When it comes to emergencies and disasters, people tend to have short memories.
Much of this is human nature. When something bad happens and we’re in the thick of it we generally do whatever’s necessary to deal with the situation. But once the crisis has past we want to move on with our lives.
That’s fine because it’s certainly not healthy to wallow in despair over something that has already come and gone. But I say again that people have short memories. And I don’t mean that literally. I simply mean that we tend to forget how bad something really was.
California’s recent drought is a case in point.
Earlier this month, Gov. Jerry Brown announced the end of the drought state of emergency in most portions of the state, while also maintaining water reporting requirements and prohibitions on wasteful practices like watering during or right after a rainfall.
The announcement came after months of record rainfall — an onslaught that literally changed the landscape of Southern California. Hills and mountains that for years were a dry and brittle brown suddenly turned green. Dry stream beds that had long been stream beds only in name gurgled to life.
Heck, one dry river bed that runs under Bouquet Canyon Road in Santa Clarita was transformed into a virtual torrent of water. That was something I never thought I’d see — at least not there.
California averaged 30.75 inches of rain between October 2016 and March of this year. That’s the second highest rain average since records began in 1895. But all of that lush green and wetness made us forget about those water restrictions we had to abide by, those quotas that cities and water districts had to meet to reduce their usage. It made us forget that regardless of how good things might seem now, we are still living in a desert.
Don’t get me wrong, I loved all of the rain we got in Southern California — absolutely loved it. It made everything feel more alive. But as you may have noticed, the hills and mountains have already lost much of that brilliance. And as the weather continues to heat up, we’ll soon be back to brown again.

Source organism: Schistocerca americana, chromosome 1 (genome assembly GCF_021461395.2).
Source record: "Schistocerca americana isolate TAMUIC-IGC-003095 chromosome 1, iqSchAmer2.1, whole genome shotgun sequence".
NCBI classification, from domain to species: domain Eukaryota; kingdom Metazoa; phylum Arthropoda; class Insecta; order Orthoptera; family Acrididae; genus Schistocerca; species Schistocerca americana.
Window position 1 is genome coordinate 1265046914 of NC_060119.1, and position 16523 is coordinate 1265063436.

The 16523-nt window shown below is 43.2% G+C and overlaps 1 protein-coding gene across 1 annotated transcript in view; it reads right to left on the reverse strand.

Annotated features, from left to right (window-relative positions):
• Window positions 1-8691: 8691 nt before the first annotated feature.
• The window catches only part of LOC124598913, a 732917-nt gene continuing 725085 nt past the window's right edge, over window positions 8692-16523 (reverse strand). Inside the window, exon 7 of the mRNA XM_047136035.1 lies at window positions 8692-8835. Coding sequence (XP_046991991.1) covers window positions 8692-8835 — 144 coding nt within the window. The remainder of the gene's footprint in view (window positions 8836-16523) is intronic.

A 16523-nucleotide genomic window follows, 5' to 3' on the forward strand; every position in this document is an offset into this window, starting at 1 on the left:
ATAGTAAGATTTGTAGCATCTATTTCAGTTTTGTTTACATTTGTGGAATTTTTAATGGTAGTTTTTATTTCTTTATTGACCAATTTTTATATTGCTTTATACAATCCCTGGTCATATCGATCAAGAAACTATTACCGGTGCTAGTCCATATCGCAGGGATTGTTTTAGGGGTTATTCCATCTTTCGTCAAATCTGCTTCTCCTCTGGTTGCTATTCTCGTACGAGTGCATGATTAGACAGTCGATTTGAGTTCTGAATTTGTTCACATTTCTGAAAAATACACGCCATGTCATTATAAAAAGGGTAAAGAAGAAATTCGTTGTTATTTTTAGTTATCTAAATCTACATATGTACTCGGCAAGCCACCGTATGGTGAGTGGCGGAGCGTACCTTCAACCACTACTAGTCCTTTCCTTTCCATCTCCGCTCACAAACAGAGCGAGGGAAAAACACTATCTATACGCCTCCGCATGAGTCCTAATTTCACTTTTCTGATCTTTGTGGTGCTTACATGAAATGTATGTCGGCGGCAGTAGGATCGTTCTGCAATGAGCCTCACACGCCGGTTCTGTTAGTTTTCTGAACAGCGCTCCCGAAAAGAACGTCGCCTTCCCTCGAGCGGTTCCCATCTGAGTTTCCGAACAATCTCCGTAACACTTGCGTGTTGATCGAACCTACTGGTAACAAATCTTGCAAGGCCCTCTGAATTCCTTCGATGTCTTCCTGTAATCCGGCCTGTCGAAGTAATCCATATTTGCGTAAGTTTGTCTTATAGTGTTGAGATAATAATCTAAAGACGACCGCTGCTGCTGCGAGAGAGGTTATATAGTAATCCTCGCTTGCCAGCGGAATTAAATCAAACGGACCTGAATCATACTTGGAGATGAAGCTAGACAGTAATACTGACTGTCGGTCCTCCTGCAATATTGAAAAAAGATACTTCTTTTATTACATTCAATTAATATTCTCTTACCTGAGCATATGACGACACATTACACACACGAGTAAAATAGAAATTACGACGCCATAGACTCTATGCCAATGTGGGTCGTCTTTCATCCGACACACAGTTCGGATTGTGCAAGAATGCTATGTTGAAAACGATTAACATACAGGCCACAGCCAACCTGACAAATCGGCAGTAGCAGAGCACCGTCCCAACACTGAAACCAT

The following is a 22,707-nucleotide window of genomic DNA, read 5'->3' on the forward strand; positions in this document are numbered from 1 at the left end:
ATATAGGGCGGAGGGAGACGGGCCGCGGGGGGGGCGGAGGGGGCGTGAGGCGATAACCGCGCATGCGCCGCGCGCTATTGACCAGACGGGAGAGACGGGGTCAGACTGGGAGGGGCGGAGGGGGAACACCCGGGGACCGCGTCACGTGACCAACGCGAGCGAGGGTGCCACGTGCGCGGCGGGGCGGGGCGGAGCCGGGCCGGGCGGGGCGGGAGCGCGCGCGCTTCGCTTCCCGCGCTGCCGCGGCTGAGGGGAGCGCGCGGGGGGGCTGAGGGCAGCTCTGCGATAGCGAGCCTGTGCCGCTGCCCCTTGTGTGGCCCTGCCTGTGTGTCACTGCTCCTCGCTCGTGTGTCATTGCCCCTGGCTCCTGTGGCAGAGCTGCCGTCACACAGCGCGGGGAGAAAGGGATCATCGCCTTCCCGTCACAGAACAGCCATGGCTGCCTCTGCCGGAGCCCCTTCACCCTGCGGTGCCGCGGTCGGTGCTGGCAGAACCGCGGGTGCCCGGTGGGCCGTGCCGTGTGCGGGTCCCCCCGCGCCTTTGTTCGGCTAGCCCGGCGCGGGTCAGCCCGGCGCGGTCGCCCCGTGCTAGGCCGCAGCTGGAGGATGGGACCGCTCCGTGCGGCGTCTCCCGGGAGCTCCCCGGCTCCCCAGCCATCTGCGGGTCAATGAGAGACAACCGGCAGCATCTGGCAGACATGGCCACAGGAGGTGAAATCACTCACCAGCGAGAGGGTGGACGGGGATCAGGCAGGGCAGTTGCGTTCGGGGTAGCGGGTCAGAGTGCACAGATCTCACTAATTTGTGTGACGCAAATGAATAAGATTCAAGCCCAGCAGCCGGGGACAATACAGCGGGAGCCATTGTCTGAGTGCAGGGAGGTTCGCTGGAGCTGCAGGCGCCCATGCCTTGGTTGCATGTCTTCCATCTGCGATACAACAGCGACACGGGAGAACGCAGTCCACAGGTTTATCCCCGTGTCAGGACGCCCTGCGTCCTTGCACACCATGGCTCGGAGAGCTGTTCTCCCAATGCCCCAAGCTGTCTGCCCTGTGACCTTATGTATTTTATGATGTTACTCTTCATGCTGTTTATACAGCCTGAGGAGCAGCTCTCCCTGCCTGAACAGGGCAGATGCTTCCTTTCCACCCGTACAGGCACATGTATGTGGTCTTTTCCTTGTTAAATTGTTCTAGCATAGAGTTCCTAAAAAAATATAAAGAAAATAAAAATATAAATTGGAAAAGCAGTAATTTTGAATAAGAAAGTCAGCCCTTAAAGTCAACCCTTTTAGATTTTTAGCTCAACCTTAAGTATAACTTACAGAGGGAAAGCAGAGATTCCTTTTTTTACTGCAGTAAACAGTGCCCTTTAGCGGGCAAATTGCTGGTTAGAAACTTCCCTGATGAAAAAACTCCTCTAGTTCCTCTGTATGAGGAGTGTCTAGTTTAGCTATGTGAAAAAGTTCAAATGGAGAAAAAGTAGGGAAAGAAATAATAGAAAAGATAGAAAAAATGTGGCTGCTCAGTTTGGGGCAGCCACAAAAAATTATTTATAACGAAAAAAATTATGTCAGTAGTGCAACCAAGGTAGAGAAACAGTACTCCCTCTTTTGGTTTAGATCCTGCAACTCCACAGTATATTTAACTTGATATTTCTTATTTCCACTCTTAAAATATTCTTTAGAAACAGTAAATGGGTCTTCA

And that brings me to my point: We still need to use some measure of conservation when it comes to water usage.
I’m not saying we should be taking two-minute showers or letting our lawns go brown. But I do mean we shouldn’t be pulling out the Slip ‘N Slide for the kids while we leave the garden hose running for 20 minutes. And we shouldn’t be hosing down our driveways for 10 minutes every other morning.
The thing is, we don’t know what next year — or the year after — will bring. We may luck out and get two or three more years of heavy rain. Or we may drift right back into a severe drought.
“This drought emergency is over, but the next drought could be around the corner,” Brown said. “Conservation must remain a way of life.”
I say this because many people are going to view Brown’s lifting of the drought as a license to waste water. Like a down-on-his-luck gambler who suddenly wins big in Vegas, they will spend excessively.
But it won’t be cash. It will be water. And for all we know that precious commodity might be in short supply next year. So here’s my word for the day — moderation.
Under normal circumstances you’d have to hike into the upper mountains to see stands of green pine trees — or else could drive into one of the Southland’s well-manicured neighborhoods that are well irrigated.
But the hills have already lost much of the green and our stream beds are drying up again.